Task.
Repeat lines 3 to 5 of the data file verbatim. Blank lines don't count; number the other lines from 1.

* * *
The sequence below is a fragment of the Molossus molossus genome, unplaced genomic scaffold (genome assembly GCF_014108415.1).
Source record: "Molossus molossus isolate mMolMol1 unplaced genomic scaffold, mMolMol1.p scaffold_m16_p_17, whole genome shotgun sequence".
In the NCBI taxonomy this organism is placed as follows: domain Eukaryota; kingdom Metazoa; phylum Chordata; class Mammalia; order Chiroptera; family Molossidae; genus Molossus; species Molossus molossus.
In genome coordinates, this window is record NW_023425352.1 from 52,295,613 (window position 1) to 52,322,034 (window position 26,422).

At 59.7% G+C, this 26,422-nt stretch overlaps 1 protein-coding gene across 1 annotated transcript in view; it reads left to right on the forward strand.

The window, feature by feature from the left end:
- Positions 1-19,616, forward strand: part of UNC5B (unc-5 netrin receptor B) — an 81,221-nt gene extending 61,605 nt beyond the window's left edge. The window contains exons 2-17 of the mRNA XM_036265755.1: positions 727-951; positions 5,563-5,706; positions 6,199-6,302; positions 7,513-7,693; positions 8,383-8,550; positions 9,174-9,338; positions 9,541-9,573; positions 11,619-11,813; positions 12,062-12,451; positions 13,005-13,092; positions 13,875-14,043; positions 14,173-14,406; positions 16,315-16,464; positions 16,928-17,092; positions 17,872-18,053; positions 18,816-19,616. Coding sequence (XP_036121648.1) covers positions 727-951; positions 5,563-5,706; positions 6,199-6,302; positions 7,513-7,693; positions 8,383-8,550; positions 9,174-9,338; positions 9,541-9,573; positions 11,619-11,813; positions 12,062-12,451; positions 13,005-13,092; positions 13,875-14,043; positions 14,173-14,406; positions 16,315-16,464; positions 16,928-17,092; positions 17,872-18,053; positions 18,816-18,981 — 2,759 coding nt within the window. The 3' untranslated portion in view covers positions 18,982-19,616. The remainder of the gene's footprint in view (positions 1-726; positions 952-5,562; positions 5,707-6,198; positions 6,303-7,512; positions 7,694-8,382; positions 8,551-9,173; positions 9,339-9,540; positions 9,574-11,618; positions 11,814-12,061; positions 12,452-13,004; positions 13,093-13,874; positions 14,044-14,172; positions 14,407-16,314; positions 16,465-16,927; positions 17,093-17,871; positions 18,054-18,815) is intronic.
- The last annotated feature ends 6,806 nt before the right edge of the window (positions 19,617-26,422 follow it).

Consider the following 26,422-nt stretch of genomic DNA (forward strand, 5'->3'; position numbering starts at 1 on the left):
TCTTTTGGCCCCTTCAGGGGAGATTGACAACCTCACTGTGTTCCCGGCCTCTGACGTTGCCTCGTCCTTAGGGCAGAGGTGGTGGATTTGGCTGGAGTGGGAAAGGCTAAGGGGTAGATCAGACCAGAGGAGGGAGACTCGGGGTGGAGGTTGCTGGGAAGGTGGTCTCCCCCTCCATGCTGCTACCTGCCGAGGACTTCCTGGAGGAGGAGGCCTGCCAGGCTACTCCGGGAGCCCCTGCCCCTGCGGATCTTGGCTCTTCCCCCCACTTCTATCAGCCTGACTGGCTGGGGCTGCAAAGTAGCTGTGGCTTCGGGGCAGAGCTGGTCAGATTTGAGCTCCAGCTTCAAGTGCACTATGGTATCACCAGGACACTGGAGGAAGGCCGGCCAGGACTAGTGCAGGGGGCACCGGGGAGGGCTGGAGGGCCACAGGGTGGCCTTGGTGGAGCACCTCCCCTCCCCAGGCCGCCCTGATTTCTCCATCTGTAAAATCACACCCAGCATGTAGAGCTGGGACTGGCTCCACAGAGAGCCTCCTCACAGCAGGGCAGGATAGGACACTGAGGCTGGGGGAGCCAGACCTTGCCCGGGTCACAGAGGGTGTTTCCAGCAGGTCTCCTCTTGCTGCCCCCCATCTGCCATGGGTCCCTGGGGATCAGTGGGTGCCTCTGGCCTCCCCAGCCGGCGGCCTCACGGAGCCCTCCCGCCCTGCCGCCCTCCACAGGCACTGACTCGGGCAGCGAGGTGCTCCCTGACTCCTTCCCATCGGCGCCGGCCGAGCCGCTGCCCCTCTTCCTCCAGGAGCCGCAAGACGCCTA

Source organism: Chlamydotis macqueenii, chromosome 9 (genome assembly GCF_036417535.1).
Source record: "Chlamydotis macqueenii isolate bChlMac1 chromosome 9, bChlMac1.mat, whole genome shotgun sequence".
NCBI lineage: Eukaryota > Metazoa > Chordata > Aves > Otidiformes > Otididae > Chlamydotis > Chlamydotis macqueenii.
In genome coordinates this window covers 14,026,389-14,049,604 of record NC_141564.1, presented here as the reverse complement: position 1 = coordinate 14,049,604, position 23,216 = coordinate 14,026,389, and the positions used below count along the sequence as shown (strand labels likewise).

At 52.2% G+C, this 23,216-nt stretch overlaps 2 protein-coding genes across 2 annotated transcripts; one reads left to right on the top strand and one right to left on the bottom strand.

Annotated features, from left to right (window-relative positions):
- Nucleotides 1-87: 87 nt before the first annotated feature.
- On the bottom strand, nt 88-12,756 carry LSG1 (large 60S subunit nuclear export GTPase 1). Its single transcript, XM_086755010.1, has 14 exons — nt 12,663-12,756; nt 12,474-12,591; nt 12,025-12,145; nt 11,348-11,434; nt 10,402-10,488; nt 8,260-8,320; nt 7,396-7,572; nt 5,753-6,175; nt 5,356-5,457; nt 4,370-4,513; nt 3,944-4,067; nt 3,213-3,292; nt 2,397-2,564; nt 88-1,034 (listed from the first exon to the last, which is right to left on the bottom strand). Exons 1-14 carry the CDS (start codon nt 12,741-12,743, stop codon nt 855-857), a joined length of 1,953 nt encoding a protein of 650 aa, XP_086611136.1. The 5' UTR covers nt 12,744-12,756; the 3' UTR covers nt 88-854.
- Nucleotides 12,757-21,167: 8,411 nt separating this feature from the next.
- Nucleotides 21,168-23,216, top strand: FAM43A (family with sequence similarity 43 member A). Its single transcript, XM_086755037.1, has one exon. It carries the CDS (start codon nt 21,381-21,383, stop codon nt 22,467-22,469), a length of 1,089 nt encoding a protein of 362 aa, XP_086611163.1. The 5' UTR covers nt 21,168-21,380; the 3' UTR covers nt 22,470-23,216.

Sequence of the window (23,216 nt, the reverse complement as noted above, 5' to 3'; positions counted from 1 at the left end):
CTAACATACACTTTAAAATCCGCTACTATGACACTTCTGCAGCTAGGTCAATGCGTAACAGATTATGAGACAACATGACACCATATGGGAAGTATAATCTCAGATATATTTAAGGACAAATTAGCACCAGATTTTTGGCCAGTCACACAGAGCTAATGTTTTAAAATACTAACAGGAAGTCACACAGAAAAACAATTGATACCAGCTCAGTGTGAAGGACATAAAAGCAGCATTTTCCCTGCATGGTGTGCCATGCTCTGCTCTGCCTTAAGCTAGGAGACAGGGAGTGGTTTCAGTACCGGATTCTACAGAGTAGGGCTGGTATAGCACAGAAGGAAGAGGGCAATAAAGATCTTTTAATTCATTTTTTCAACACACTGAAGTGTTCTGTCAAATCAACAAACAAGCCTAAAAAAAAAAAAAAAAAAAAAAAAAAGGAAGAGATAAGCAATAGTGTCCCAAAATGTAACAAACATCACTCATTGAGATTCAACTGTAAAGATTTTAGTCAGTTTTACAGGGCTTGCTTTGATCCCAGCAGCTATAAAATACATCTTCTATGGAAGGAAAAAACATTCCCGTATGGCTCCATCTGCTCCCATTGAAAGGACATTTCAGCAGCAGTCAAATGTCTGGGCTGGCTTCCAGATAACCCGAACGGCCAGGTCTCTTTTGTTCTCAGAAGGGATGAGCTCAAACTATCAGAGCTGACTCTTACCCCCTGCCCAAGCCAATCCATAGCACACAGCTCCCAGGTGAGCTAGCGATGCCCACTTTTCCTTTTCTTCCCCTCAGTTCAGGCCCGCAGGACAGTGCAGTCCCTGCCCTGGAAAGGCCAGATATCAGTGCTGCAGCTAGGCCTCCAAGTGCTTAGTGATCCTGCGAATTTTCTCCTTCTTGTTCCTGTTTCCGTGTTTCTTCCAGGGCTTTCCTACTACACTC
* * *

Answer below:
In the NCBI taxonomy this organism is placed as follows: domain Eukaryota; kingdom Metazoa; phylum Chordata; class Mammalia; order Chiroptera; family Molossidae; genus Molossus; species Molossus molossus.
In genome coordinates, this window is record NW_023425352.1 from 52,295,613 (window position 1) to 52,322,034 (window position 26,422).

At 59.7% G+C, this 26,422-nt stretch overlaps 1 protein-coding gene across 1 annotated transcript in view; it reads left to right on the forward strand.